I personally divide Writing Rules into three categories: Obvious, Optional, and Ridiculous. Let us take a look at each one.
Obvious Rules of Writing are those that apply universally, and, I would say, every gifted writer will instinctively follow them. A good example would be past or present tense consistency. Most writers know that if you have began the story in the past tense, that’s how you must write it all the way to the end. You cannot suddenly switch to present tense, or go back and forth any time you like. I entered the room. My friend turns and looks at me. See the problem here? If I entered the room, then my friend turned and looked. Or, I enter the room. My friend turns and looks. It’s either past or present tense and not both. To me, this is obvious.
Another example would be balancing dialogue and description. Any author knows that you shouldn’t go to extremes with either one: books that are “all dialogue” tend to be shallow, and books that are “all description” can be hard to read.
Optional Rules of Writing are those that can be recommended but, in my humble opinion, should not be strictly enforced. Unfortunately, I see them enforced by editors often enough. I’m talking about things like, “You shouldn’t have a flashback so early in the story.” To me, that’s not a rule, that’s an opinion. The opinion of the particular person – the editor. The author may look at their story and agree that, indeed, the flashback is out of place at this point – or they may disagree.
Another example is what is called POV, a very popular issue with many editors. POV stands for Point Of View; simply put, it is through whose eyes we are seeing the story. Usually, you have a leading character whom the reader follows, and the events are described from that character’s point of view. Take a look at the following excerpt:
John went outside. It was warm today, although a little cloudy. He wanted to see how Mary was doing, so he walked to the back yard. The girl was there, just as he thought, sitting with a book under her favorite apple tree.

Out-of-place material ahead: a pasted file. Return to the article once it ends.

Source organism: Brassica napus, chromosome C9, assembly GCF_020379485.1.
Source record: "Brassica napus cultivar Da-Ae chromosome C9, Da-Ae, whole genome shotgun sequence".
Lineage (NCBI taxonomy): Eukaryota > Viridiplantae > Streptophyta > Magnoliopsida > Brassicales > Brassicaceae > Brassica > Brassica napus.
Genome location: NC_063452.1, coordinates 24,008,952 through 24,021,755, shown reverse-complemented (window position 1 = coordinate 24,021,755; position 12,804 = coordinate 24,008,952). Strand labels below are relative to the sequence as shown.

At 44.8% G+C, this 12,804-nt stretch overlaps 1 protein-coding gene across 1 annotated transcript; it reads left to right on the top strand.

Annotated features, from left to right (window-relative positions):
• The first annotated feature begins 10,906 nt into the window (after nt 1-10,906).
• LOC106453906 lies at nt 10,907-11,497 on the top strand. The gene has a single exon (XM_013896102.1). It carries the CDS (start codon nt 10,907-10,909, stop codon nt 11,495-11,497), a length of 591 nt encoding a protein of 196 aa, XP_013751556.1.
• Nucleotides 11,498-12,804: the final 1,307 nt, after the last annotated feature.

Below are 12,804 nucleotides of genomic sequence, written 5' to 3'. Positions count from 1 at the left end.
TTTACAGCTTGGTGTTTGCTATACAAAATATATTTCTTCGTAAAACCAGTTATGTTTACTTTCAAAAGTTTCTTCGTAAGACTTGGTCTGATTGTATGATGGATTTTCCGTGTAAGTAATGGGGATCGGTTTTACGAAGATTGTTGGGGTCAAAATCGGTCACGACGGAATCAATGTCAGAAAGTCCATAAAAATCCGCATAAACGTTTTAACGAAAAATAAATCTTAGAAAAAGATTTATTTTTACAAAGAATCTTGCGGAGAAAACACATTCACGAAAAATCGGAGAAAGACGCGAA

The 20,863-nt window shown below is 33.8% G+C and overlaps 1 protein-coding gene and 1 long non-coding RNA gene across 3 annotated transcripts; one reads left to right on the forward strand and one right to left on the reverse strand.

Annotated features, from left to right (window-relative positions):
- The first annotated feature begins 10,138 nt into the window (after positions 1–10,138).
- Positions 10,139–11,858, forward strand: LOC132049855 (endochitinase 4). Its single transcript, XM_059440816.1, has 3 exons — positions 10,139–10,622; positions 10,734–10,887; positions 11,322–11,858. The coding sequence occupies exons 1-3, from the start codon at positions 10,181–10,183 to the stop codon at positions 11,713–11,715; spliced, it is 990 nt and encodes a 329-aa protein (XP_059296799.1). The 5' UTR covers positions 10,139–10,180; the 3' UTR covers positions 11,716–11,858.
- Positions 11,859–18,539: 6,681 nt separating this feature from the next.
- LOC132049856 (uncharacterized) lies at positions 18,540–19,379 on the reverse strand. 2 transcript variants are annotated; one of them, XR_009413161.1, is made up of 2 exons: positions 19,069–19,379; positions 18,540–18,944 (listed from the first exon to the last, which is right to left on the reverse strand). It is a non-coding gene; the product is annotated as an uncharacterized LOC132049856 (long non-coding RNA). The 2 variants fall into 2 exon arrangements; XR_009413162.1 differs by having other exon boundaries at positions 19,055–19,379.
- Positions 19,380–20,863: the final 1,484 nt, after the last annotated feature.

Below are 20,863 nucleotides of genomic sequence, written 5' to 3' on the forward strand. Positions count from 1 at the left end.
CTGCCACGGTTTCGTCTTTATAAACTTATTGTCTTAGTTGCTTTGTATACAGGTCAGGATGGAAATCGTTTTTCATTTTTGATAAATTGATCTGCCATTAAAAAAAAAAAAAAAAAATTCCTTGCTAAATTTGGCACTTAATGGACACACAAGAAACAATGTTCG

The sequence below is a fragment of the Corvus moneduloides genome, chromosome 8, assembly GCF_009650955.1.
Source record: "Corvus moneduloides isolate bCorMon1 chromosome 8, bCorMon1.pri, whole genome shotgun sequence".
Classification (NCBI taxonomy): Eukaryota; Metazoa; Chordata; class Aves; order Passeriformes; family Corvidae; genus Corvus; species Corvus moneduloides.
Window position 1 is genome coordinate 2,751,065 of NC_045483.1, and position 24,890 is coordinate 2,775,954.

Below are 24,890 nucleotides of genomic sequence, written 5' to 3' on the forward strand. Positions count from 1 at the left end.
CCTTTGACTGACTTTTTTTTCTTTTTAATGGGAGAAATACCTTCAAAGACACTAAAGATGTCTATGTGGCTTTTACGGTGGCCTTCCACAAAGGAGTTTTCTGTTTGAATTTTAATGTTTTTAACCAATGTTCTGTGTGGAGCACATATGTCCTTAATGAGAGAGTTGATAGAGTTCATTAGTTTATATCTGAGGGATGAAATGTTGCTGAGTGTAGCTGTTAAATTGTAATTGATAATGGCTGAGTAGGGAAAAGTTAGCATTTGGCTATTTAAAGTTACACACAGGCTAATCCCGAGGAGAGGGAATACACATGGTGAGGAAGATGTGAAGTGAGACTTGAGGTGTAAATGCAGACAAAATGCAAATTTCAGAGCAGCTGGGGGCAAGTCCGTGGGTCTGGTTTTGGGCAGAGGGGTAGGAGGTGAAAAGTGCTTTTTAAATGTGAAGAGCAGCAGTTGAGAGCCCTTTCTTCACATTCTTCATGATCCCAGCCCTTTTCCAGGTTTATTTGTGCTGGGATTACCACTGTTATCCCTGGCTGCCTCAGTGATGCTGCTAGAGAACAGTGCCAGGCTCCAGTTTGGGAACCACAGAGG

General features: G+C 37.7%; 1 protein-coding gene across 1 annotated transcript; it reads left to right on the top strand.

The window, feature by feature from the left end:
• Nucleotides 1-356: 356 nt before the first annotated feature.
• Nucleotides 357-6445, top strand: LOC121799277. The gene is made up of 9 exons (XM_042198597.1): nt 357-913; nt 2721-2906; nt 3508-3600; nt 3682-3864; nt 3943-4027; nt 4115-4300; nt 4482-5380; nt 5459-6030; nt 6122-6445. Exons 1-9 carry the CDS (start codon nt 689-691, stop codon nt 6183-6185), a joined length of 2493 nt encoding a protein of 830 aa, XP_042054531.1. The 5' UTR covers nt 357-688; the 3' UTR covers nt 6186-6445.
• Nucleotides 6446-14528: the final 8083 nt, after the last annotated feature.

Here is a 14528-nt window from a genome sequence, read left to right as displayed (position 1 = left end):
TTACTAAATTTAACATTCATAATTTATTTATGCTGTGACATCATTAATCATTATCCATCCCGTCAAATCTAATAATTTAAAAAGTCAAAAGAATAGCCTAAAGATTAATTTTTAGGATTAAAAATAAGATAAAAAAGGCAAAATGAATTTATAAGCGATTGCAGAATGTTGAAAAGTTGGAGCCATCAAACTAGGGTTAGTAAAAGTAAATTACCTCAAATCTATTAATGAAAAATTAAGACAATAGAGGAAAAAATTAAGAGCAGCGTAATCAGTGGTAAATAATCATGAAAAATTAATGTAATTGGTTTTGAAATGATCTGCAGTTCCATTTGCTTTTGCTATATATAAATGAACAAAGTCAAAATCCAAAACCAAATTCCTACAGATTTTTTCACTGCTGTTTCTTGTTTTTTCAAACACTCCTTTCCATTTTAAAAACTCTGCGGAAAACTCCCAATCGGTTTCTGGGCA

“Hi,” John said.
Mary looked up. She was pale and thin. “Hello, John.”
“Feeling better today?”
“Yes, thank you.”
John doubted it, but didn’t press her.
The story is being told from John’s perspective. There are no phrases like Mary thought it was nice of him to ask – that would be out of place because we are in John’s head. Now, if John left and the perspective suddenly switched to Mary’s, most editors would tell you that it is wrong. POV must be consistent, they say, at least throughout the chapter. If you want to show Mary’s reaction, do it in the next chapter, and write that whole chapter from her POV.
I don’t have a problem with that. A story can be difficult to follow if POV keeps switching back and forth between different characters. However, I would not carve the “only 1 POV per chapter” rule in stone. There are situations where POV change is justified. There are also situations where a double POV can be beneficial, for example when two characters are talking and we get to see thoughts and hidden motives of both.
On to my favorite part, the Ridiculous Rules of Writing. It this category I include all the stuff modern editors have come up with that would have made classic authors like Jane Austen, Charles Dickens, the Bronte sisters and others unpublishable. Rules like “No Adverbs,” “No Semicolons” or “No Floating Body Parts” (yes, there is such a thing). There are editors who will cross out anything that ends with -ly (happily, angrily, sharply), especially in dialogue, and there are those who will tell you that you cannot write things like, A hand touched his shoulder. What?? A hand just emerged from thin air and touched him?? No, you can’t do that. Change it to He felt someone touch his shoulder.
Now, ladies and gentlemen, forgive me for being a little blunt here, but that’s plain ridiculous. I can’t use adverbs? SAYS WHO?!! I understand that overusing them can result into poor writing, but having adverbs totally banned?? I won’t even go into a discussion here and try to prove that adverbs can enrich the prose, add nuances of emotion, etc., etc. Open any novel by Dickens or Tolstoy, and you’ll see a bunch of those terrible -ly words on any given page. Are you telling me those guys didn’t know how to write?
Unfortunately, many authors today find themselves facing the choice of playing by the rules (including the ridiculous ones) or not playing at all. You won’t get published if you don’t fit the standards. However, I still think that your individuality, your own writing style is worth fighting for. Yes, there are things to learn about writing, and authors should hone their skills and strive to improve their craft. But improvement, to me, has nothing to do with blindly following whatever “The Rules” are today.